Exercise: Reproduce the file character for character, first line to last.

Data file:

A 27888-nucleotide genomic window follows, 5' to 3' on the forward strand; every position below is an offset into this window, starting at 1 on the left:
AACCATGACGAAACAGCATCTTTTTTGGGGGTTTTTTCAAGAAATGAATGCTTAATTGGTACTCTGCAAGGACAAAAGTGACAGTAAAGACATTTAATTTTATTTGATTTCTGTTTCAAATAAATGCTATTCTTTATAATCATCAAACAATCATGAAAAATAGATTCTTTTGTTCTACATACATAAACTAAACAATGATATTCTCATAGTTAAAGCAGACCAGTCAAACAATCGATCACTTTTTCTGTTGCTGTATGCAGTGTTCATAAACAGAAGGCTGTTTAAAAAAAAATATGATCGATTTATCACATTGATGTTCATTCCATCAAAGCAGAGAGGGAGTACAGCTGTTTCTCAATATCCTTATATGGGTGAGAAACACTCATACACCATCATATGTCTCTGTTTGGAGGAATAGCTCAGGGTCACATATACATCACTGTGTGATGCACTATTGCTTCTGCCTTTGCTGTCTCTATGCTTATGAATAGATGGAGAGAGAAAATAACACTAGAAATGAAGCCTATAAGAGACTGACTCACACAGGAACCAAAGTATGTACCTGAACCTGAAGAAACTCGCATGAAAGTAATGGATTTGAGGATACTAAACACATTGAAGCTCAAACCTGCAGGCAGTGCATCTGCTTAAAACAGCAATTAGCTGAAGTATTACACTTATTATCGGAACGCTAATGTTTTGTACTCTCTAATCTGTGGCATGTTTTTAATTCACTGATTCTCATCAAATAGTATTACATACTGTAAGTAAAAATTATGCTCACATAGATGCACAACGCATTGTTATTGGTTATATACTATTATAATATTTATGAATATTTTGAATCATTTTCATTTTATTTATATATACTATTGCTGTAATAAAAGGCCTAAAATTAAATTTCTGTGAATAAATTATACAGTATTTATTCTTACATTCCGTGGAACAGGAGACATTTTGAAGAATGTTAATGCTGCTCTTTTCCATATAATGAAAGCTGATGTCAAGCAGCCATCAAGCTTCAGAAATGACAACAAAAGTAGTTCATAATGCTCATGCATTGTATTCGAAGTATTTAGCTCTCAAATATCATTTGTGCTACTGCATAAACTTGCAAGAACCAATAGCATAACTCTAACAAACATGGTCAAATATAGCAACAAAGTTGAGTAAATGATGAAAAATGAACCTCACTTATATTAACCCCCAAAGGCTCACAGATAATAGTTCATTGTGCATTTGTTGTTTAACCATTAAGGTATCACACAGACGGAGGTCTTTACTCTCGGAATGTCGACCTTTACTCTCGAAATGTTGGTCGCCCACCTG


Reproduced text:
A 27888-nucleotide genomic window follows, 5' to 3' on the forward strand; every position below is an offset into this window, starting at 1 on the left:
AACCATGACGAAACAGCATCTTTTTTGGGGGTTTTTTCAAGAAATGAATGCTTAATTGGTACTCTGCAAGGACAAAAGTGACAGTAAAGACATTTAATTTTATTTGATTTCTGTTTCAAATAAATGCTATTCTTTATAATCATCAAACAATCATGAAAAATAGATTCTTTTGTTCTACATACATAAACTAAACAATGATATTCTCATAGTTAAAGCAGACCAGTCAAACAATCGATCACTTTTTCTGTTGCTGTATGCAGTGTTCATAAACAGAAGGCTGTTTAAAAAAAAATATGATCGATTTATCACATTGATGTTCATTCCATCAAAGCAGAGAGGGAGTACAGCTGTTTCTCAATATCCTTATATGGGTGAGAAACACTCATACACCATCATATGTCTCTGTTTGGAGGAATAGCTCAGGGTCACATATACATCACTGTGTGATGCACTATTGCTTCTGCCTTTGCTGTCTCTATGCTTATGAATAGATGGAGAGAGAAAATAACACTAGAAATGAAGCCTATAAGAGACTGACTCACACAGGAACCAAAGTATGTACCTGAACCTGAAGAAACTCGCATGAAAGTAATGGATTTGAGGATACTAAACACATTGAAGCTCAAACCTGCAGGCAGTGCATCTGCTTAAAACAGCAATTAGCTGAAGTATTACACTTATTATCGGAACGCTAATGTTTTGTACTCTCTAATCTGTGGCATGTTTTTAATTCACTGATTCTCATCAAATAGTATTACATACTGTAAGTAAAAATTATGCTCACATAGATGCACAACGCATTGTTATTGGTTATATACTATTATAATATTTATGAATATTTTGAATCATTTTCATTTTATTTATATATACTATTGCTGTAATAAAAGGCCTAAAATTAAATTTCTGTGAATAAATTATACAGTATTTATTCTTACATTCCGTGGAACAGGAGACATTTTGAAGAATGTTAATGCTGCTCTTTTCCATATAATGAAAGCTGATGTCAAGCAGCCATCAAGCTTCAGAAATGACAACAAAAGTAGTTCATAATGCTCATGCATTGTATTCGAAGTATTTAGCTCTCAAATATCATTTGTGCTACTGCATAAACTTGCAAGAACCAATAGCATAACTCTAACAAACATGGTCAAATATAGCAACAAAGTTGAGTAAATGATGAAAAATGAACCTCACTTATATTAACCCCCAAAGGCTCACAGATAATAGTTCATTGTGCATTTGTTGTTTAACCATTAAGGTATCACACAGACGGAGGTCTTTACTCTCGGAATGTCGACCTTTACTCTCGAAATGTTGGTCGCCCACCTG